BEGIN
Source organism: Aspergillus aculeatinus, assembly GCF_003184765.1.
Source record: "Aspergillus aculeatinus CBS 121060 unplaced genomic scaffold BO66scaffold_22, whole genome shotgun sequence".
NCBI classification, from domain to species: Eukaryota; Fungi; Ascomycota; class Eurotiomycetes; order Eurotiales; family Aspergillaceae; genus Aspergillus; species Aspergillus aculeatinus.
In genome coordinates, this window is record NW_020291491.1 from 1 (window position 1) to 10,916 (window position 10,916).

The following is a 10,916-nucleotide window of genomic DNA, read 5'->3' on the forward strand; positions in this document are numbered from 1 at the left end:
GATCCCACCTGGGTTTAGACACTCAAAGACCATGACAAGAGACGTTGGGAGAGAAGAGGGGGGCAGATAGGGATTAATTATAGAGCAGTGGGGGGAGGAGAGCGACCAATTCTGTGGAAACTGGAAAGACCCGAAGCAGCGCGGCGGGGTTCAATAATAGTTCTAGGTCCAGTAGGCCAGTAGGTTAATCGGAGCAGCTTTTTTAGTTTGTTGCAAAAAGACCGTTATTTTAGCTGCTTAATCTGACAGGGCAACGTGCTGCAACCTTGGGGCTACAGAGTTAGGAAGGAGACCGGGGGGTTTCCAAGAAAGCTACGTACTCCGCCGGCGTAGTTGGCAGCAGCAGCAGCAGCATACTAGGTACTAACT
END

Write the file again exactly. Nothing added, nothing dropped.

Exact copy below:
Source organism: Aspergillus aculeatinus, assembly GCF_003184765.1.
Source record: "Aspergillus aculeatinus CBS 121060 unplaced genomic scaffold BO66scaffold_22, whole genome shotgun sequence".
NCBI classification, from domain to species: Eukaryota; Fungi; Ascomycota; class Eurotiomycetes; order Eurotiales; family Aspergillaceae; genus Aspergillus; species Aspergillus aculeatinus.
In genome coordinates, this window is record NW_020291491.1 from 1 (window position 1) to 10,916 (window position 10,916).

The following is a 10,916-nucleotide window of genomic DNA, read 5'->3' on the forward strand; positions in this document are numbered from 1 at the left end:
GATCCCACCTGGGTTTAGACACTCAAAGACCATGACAAGAGACGTTGGGAGAGAAGAGGGGGGCAGATAGGGATTAATTATAGAGCAGTGGGGGGAGGAGAGCGACCAATTCTGTGGAAACTGGAAAGACCCGAAGCAGCGCGGCGGGGTTCAATAATAGTTCTAGGTCCAGTAGGCCAGTAGGTTAATCGGAGCAGCTTTTTTAGTTTGTTGCAAAAAGACCGTTATTTTAGCTGCTTAATCTGACAGGGCAACGTGCTGCAACCTTGGGGCTACAGAGTTAGGAAGGAGACCGGGGGGTTTCCAAGAAAGCTACGTACTCCGCCGGCGTAGTTGGCAGCAGCAGCAGCAGCATACTAGGTACTAACT